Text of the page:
K: One of the things that I am in process of thinking about is all the myths about the Episcopal Church, you know, our self-description versus our reality, and basically we’re a church that lies to ourselves. We don’t tell ourselves the truth. One of the many myths is the open church that is closed. We’re the open, inclusive church and you just can’t imagine - I mean, my bishop went to the House of Bishops came back to South Carolina, it wasn’t till I got on the phone that I realized what he did in New Orleans, because the setup there was so internecine and silent and behind closed doors that I couldn’t even figure out what my Bishop did in New Orleans, till he came home and told me! The reason I’m bringing this up is information and transparency and the internet are our best friends, and the Establishment does not want us to know. The strategy of the national church is very simple - keep the laity in the dark, keep the clergy caught like deer in the headlights, and keep the Bishops under our thumb. That’s what they’ve been doing, for the last four years. And one of the best ways to counteract that is to simply put out the reality of the information. What’s the information that just came out that our wonderfully open church doesn’t want you to have. The statistics of our church - they spent the last three months trying to hide them! The national church statistics office had them before the House of Bishop’s meeting. But of course, they wouldn’t want to release that, because then, you know, it might reflect on our province and - Oh, no! So, then they have them, and the Executive Council insists on vetting the numbers before they’re released so the Executive Council has to vet every single number, and then they finally dribble them out very quietly on the diocesan website hoping that nobody will pay attention. We lost 2% of our membership and 2.5% of our overall Sunday attendance. It’s the fourth year in a row of systemic, very, very demonstrable decline. For the last three years we lost 110,000 of our membership, this past year we lost 50,000 - 160,000 in four years. And they don’t want you to know it, and they don’t want you to talk about it. So that kind of information is important to get out to people. Yes sir.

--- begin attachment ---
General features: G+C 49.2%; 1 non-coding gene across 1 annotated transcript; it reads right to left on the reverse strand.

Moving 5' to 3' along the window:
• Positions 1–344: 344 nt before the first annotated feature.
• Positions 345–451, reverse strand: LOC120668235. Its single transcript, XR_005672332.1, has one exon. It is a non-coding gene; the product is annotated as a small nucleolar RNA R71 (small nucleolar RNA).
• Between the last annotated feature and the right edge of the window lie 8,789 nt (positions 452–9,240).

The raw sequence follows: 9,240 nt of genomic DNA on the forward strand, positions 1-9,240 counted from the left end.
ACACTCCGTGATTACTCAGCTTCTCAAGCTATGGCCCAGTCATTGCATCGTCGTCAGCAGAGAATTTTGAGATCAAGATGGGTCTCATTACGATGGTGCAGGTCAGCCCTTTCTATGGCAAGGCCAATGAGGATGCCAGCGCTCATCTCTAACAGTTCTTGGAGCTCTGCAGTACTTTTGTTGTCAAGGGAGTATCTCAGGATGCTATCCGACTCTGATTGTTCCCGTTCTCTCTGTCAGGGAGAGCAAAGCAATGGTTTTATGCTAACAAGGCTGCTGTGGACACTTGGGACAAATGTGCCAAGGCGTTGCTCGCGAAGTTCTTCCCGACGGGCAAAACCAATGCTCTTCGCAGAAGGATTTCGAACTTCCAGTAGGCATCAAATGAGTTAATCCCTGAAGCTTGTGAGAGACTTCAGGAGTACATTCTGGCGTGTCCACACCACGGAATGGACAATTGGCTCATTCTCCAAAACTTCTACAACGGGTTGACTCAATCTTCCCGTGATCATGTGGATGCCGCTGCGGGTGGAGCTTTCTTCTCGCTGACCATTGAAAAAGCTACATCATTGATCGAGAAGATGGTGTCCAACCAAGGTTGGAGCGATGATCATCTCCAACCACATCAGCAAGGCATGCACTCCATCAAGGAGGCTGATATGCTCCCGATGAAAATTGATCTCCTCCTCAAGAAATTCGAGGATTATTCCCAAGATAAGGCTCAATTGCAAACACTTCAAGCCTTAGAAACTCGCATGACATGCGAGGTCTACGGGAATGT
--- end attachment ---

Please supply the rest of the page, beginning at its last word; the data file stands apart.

--You made a comment about what laity can do. I mentioned this last time about the Episcopal Witness program. We went out to three different churches here in the Denver area, and it was amazing. We went just like we were going to church, like we were checking out a church, like we were looking for a new church. The first church we went to, they were waiting for their interim priest to come in - some of the people were conservatives, but they said some of the people were very liberal, and what we found out there is that polity trumps Scripture. That was the first problem that we ran into in that church. It looked like a very nice church, you know, it had some programs that we might like to join, we got a nice letter afterwards and so on. The second church we attended had a fairly new priest that had been an associate at another church, and we sat down with him - we got there early because we thought there was Christian Ed, and they didn’t have it - so we had a chance to visit with him. He said that he believed in the broad view of membership (we know what that means), and he told us that Christ only really gave us two directives. The first one was to love your neighbor as yourself, and the second was the Great Commission. Naturally, you can’t do the Great Commission without loving your neighbors and welcoming them in, and if they had issues, well, we might deal with that later. He kind of forgot a third great directive that Christ gave us - like love the Lord your God. So we went there, and then another Sunday we went to another church and this church is where that other priest had been last. And again, they were all welcoming. And I talked to one elderly lady there, and I said, "So what do you think about what is happening in the Episcopal Church?" Well, her immediate thing was about the whole homosexuality thing and she said, "Well, let’s face it; we’re all actually bisexual anyway - you know, when we admire another person of the same sex - so that’s OK, what’s happening in the church." And then the priest told us that we don’t have to worry about sin because when Christ died on the cross he [unintelligible] sins. So we don’t have to worry about that. And so I’m thinking about that - I ended up in a meeting that he attended and he was like, "why are you at this meeting if you were at my church looking", well I didn’t go into that. But I said, "by the way, why did you say confession at your church if you don’t worry about sin?" And he said, "Well most churches are doing away with that anyway". So I recommend finding out, grass roots, go for coffee hour, just have a visit with someone - you might find someone willing to listen to what’s going on, but also it’s a great education for us of what is being taught in the Episcopal church - and getting away with. We went to the High Plains pre-convention meeting. Nothing was mentioned about the House of Bishops meeting - nothing was mentioned about that. We spent an hour dealing with Global Warming. Again, there are a lot of other things that need to be done. On a final note, I would like to mention right for your benefit one of the things that we’re doing at Epiphany - [unintelligible] mentioned in one of his blogs that you actually don’t have to spend money, you don’t have to go to Africa to do mission for Africa. We have a large population of African refugees here in this city and in this state. And we have, I would say, a core group of 15 to 20 that are coming to our church now and we feed them afterward. There are some that were raised Christian; they were exiled from their country since 1972 in some cases. There are some that were Muslim that are Muslim - and they are still coming to our church. We have incorporated into - they come to our service, our Sunday school, our nursery. We’re not segregating them into - we have a Sudanese congregation down at the cathedral. We are actually incorporating them in, and this is something you can do right here at home and when you do see this, it does give you an avenue and the desire to go and do mission trips elsewhere.